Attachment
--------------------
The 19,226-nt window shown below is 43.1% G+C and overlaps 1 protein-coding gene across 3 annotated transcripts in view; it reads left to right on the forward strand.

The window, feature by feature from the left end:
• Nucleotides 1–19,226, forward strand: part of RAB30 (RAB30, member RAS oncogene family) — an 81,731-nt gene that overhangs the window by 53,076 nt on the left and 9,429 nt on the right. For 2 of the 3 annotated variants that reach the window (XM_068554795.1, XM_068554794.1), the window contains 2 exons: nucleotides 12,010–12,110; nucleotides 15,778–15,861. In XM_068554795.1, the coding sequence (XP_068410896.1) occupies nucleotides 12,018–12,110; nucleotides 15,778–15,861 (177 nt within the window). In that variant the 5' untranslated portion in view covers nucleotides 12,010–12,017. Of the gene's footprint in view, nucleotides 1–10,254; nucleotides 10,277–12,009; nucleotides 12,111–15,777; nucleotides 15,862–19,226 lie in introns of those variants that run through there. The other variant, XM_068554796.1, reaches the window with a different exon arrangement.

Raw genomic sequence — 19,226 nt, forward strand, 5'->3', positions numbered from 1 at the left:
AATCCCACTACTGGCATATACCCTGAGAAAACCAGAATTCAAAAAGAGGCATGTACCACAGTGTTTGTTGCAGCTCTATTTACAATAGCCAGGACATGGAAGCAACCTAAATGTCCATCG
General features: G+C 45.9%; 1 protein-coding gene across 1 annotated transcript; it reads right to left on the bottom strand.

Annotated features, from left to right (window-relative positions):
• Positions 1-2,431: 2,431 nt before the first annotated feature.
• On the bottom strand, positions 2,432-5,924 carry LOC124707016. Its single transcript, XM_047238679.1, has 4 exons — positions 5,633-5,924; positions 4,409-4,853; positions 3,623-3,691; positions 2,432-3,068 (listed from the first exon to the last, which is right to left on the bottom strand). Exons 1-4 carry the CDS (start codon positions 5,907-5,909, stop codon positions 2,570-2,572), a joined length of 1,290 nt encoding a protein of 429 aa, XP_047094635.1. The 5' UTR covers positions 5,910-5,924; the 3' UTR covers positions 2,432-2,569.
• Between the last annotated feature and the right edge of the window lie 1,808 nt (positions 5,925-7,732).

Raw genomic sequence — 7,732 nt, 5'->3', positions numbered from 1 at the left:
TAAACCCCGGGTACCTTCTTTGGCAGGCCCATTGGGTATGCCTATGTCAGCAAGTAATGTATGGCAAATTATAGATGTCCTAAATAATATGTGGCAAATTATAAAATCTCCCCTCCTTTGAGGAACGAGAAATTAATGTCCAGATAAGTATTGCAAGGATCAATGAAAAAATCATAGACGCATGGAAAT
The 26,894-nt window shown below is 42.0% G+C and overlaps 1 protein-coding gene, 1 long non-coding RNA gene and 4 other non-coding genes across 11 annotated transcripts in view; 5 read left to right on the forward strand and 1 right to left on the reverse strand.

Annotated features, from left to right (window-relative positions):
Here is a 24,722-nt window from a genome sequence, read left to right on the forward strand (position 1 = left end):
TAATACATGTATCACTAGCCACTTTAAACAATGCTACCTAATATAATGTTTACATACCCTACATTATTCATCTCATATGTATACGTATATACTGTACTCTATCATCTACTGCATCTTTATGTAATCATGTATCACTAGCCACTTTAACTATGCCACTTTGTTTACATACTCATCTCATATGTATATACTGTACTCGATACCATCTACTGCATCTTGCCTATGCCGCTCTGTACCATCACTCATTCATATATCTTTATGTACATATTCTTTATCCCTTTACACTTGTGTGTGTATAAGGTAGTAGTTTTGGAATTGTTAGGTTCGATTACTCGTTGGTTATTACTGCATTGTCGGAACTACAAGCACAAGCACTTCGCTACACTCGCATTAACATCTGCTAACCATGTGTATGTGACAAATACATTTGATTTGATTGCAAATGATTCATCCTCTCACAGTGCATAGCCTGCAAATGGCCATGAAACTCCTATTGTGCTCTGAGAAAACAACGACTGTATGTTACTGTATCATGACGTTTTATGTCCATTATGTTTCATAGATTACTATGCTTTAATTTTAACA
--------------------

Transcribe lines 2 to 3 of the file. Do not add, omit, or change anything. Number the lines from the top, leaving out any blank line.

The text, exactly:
The window, feature by feature from the left end:
• Nucleotides 1–19,226, forward strand: part of RAB30 (RAB30, member RAS oncogene family) — an 81,731-nt gene that overhangs the window by 53,076 nt on the left and 9,429 nt on the right. For 2 of the 3 annotated variants that reach the window (XM_068554795.1, XM_068554794.1), the window contains 2 exons: nucleotides 12,010–12,110; nucleotides 15,778–15,861. In XM_068554795.1, the coding sequence (XP_068410896.1) occupies nucleotides 12,018–12,110; nucleotides 15,778–15,861 (177 nt within the window). In that variant the 5' untranslated portion in view covers nucleotides 12,010–12,017. Of the gene's footprint in view, nucleotides 1–10,254; nucleotides 10,277–12,009; nucleotides 12,111–15,777; nucleotides 15,862–19,226 lie in introns of those variants that run through there. The other variant, XM_068554796.1, reaches the window with a different exon arrangement.